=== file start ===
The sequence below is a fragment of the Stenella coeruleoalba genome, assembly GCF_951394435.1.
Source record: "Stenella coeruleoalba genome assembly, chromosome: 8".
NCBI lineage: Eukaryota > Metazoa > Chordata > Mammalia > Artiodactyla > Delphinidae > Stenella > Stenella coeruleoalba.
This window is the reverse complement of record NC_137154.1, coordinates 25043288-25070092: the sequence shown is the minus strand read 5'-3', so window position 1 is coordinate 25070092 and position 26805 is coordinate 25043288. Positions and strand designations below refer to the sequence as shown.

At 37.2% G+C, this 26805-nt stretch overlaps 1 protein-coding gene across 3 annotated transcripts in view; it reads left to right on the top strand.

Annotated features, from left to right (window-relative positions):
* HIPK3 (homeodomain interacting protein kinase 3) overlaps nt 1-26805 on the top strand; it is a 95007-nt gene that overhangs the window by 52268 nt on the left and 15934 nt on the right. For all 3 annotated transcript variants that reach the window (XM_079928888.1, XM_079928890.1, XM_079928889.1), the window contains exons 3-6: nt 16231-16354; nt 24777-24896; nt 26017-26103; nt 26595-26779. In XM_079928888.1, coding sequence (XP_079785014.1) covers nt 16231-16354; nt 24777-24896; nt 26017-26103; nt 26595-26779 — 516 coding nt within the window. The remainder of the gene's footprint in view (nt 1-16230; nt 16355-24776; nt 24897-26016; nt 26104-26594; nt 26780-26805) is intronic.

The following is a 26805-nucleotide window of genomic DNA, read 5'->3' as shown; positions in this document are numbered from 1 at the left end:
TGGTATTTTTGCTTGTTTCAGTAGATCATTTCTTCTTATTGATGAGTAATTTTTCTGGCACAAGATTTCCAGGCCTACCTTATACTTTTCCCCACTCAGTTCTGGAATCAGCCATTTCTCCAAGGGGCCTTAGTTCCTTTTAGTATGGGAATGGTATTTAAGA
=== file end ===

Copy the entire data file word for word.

The sequence below is a fragment of the Stenella coeruleoalba genome, assembly GCF_951394435.1.
Source record: "Stenella coeruleoalba genome assembly, chromosome: 8".
NCBI lineage: Eukaryota > Metazoa > Chordata > Mammalia > Artiodactyla > Delphinidae > Stenella > Stenella coeruleoalba.
This window is the reverse complement of record NC_137154.1, coordinates 25043288-25070092: the sequence shown is the minus strand read 5'-3', so window position 1 is coordinate 25070092 and position 26805 is coordinate 25043288. Positions and strand designations below refer to the sequence as shown.

At 37.2% G+C, this 26805-nt stretch overlaps 1 protein-coding gene across 3 annotated transcripts in view; it reads left to right on the top strand.

Annotated features, from left to right (window-relative positions):
* HIPK3 (homeodomain interacting protein kinase 3) overlaps nt 1-26805 on the top strand; it is a 95007-nt gene that overhangs the window by 52268 nt on the left and 15934 nt on the right. For all 3 annotated transcript variants that reach the window (XM_079928888.1, XM_079928890.1, XM_079928889.1), the window contains exons 3-6: nt 16231-16354; nt 24777-24896; nt 26017-26103; nt 26595-26779. In XM_079928888.1, coding sequence (XP_079785014.1) covers nt 16231-16354; nt 24777-24896; nt 26017-26103; nt 26595-26779 — 516 coding nt within the window. The remainder of the gene's footprint in view (nt 1-16230; nt 16355-24776; nt 24897-26016; nt 26104-26594; nt 26780-26805) is intronic.

The following is a 26805-nucleotide window of genomic DNA, read 5'->3' as shown; positions in this document are numbered from 1 at the left end:
TGGTATTTTTGCTTGTTTCAGTAGATCATTTCTTCTTATTGATGAGTAATTTTTCTGGCACAAGATTTCCAGGCCTACCTTATACTTTTCCCCACTCAGTTCTGGAATCAGCCATTTCTCCAAGGGGCCTTAGTTCCTTTTAGTATGGGAATGGTATTTAAGA